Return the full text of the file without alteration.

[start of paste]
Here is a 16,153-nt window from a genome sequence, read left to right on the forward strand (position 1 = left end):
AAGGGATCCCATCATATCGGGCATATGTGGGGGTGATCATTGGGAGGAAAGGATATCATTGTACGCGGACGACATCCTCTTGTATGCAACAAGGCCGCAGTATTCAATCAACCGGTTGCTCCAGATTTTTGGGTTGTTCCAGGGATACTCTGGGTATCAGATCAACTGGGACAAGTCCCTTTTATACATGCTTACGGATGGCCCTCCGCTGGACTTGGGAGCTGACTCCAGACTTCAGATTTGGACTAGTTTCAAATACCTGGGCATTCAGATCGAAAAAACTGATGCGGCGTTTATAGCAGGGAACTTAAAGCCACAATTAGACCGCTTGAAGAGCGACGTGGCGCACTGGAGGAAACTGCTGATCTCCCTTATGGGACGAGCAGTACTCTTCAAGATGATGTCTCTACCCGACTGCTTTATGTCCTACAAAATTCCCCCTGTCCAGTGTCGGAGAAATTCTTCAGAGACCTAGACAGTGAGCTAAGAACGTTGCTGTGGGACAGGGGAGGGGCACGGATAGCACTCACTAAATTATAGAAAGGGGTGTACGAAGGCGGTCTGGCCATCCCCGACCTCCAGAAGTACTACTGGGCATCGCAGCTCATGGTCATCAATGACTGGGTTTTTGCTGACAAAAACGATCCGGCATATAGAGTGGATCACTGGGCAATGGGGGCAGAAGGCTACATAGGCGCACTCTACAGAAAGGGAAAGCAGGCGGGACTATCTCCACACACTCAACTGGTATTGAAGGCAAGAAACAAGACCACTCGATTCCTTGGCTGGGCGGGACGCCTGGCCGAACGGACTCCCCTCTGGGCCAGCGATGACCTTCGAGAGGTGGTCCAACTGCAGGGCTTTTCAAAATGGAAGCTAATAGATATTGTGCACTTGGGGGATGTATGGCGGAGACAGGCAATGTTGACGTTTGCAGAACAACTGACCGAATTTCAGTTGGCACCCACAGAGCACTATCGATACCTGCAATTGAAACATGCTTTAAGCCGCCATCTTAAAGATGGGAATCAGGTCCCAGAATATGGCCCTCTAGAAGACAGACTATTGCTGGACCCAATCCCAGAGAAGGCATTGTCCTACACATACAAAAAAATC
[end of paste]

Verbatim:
Here is a 16,153-nt window from a genome sequence, read left to right on the forward strand (position 1 = left end):
AAGGGATCCCATCATATCGGGCATATGTGGGGGTGATCATTGGGAGGAAAGGATATCATTGTACGCGGACGACATCCTCTTGTATGCAACAAGGCCGCAGTATTCAATCAACCGGTTGCTCCAGATTTTTGGGTTGTTCCAGGGATACTCTGGGTATCAGATCAACTGGGACAAGTCCCTTTTATACATGCTTACGGATGGCCCTCCGCTGGACTTGGGAGCTGACTCCAGACTTCAGATTTGGACTAGTTTCAAATACCTGGGCATTCAGATCGAAAAAACTGATGCGGCGTTTATAGCAGGGAACTTAAAGCCACAATTAGACCGCTTGAAGAGCGACGTGGCGCACTGGAGGAAACTGCTGATCTCCCTTATGGGACGAGCAGTACTCTTCAAGATGATGTCTCTACCCGACTGCTTTATGTCCTACAAAATTCCCCCTGTCCAGTGTCGGAGAAATTCTTCAGAGACCTAGACAGTGAGCTAAGAACGTTGCTGTGGGACAGGGGAGGGGCACGGATAGCACTCACTAAATTATAGAAAGGGGTGTACGAAGGCGGTCTGGCCATCCCCGACCTCCAGAAGTACTACTGGGCATCGCAGCTCATGGTCATCAATGACTGGGTTTTTGCTGACAAAAACGATCCGGCATATAGAGTGGATCACTGGGCAATGGGGGCAGAAGGCTACATAGGCGCACTCTACAGAAAGGGAAAGCAGGCGGGACTATCTCCACACACTCAACTGGTATTGAAGGCAAGAAACAAGACCACTCGATTCCTTGGCTGGGCGGGACGCCTGGCCGAACGGACTCCCCTCTGGGCCAGCGATGACCTTCGAGAGGTGGTCCAACTGCAGGGCTTTTCAAAATGGAAGCTAATAGATATTGTGCACTTGGGGGATGTATGGCGGAGACAGGCAATGTTGACGTTTGCAGAACAACTGACCGAATTTCAGTTGGCACCCACAGAGCACTATCGATACCTGCAATTGAAACATGCTTTAAGCCGCCATCTTAAAGATGGGAATCAGGTCCCAGAATATGGCCCTCTAGAAGACAGACTATTGCTGGACCCAATCCCAGAGAAGGCATTGTCCTACACATACAAAAAAATC